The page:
Abstract

In this paper, I consider an argument due to Bas van Fraassen that attempts to show that considerations of calibration can justify the claim that a rational agent ought to have probabilistically coherent credences. I develop a case that shows that this argument fails. I argue, further, that if a rational agent ought to have credences that are as close as possible to relative frequencies, then there are situations in which an agent ought to have probabilistically incoherent credences.


 
 

“The one paradigm rule for the reasonableness of judgment...is to see whether the axioms of probability are not violated. Let the frequentist either justify this rule or show why it should be rejected or restricted.” van Fraassen (1983: 299)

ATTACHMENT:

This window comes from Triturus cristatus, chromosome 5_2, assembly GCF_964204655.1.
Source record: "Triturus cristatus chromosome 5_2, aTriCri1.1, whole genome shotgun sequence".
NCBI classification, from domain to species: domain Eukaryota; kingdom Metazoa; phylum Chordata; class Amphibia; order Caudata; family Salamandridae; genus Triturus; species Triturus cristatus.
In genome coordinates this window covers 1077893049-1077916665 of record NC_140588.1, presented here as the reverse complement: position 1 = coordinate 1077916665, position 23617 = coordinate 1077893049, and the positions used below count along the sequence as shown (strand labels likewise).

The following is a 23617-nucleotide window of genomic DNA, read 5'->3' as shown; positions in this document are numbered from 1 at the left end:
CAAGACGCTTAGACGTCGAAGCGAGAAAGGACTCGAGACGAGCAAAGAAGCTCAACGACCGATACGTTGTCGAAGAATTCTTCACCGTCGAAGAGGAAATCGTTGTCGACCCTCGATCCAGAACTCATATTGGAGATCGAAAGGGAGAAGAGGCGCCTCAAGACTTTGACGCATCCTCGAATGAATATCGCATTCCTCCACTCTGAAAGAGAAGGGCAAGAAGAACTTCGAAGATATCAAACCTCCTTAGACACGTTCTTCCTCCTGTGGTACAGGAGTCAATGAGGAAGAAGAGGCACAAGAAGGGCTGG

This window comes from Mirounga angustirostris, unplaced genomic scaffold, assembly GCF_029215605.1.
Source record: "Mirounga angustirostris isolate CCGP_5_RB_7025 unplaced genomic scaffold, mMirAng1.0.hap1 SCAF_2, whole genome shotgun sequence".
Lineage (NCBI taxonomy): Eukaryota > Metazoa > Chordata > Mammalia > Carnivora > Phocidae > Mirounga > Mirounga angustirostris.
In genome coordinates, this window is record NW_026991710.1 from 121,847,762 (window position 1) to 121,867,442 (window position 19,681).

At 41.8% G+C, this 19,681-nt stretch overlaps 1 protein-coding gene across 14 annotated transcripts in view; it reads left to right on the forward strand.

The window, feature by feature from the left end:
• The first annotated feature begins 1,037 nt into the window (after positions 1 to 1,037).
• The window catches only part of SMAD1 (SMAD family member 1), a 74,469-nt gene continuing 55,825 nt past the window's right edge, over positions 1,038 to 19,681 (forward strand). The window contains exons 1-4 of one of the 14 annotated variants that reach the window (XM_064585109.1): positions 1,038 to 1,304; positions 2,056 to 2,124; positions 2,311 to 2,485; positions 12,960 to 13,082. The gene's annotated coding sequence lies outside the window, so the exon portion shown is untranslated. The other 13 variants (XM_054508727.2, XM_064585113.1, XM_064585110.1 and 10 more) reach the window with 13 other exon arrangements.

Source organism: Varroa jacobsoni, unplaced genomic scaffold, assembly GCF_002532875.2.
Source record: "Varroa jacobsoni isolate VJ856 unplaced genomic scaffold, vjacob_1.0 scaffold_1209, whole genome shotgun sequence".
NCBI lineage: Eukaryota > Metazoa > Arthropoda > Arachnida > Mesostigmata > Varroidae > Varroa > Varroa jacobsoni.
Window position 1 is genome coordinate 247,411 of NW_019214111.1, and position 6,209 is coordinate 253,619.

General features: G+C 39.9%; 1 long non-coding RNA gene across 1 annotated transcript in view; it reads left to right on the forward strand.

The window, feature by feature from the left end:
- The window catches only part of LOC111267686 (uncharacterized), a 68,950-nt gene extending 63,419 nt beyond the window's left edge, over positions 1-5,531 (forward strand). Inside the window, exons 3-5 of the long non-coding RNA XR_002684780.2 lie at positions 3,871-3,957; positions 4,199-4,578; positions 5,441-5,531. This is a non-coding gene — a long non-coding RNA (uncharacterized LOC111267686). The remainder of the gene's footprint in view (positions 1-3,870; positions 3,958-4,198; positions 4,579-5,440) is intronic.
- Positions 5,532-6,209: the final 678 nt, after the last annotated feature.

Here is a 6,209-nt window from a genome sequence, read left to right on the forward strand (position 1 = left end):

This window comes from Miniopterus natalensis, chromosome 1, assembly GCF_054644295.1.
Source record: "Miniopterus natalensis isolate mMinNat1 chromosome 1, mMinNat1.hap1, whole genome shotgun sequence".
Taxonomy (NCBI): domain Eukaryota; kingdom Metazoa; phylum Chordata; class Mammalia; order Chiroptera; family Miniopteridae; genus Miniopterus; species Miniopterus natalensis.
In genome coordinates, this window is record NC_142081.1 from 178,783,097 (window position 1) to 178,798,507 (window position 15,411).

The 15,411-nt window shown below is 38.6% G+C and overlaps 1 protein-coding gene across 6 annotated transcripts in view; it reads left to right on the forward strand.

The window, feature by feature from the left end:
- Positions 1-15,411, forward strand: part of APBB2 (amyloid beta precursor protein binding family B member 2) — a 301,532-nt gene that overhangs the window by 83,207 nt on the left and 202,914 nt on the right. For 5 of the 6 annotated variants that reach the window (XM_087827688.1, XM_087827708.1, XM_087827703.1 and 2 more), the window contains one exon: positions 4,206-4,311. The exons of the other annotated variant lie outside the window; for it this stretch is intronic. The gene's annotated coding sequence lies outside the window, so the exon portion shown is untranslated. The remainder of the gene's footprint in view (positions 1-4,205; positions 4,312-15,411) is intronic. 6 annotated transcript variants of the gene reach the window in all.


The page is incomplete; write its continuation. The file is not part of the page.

Beliefs, we will assume, come in degrees. As a shorthand, we will refer to these graded doxastic attitudes as credences, and to the totality of an agent’s credences as their credal state. Granting this assumption, a natural question is: What general synchronic normative constraints, if any, are there on an agent’s credal state? Many have thought that the following provides, at the very least, part of the answer to this question:

Probabilism: A rational agent’s credences ought to be probabilistically coherent.[1]

A number of putative justifications for this principle have been offered. In this paper, I will consider an argument for a restricted version of Probabilism provided in van Fraassen (1983).[2]

Call credal frequentism the view that credences constitutively aim at being close to relative frequencies. According to van Fraassen, credal frequentism can be used to provide a justification for, at the very least, a restricted version of Probabilism.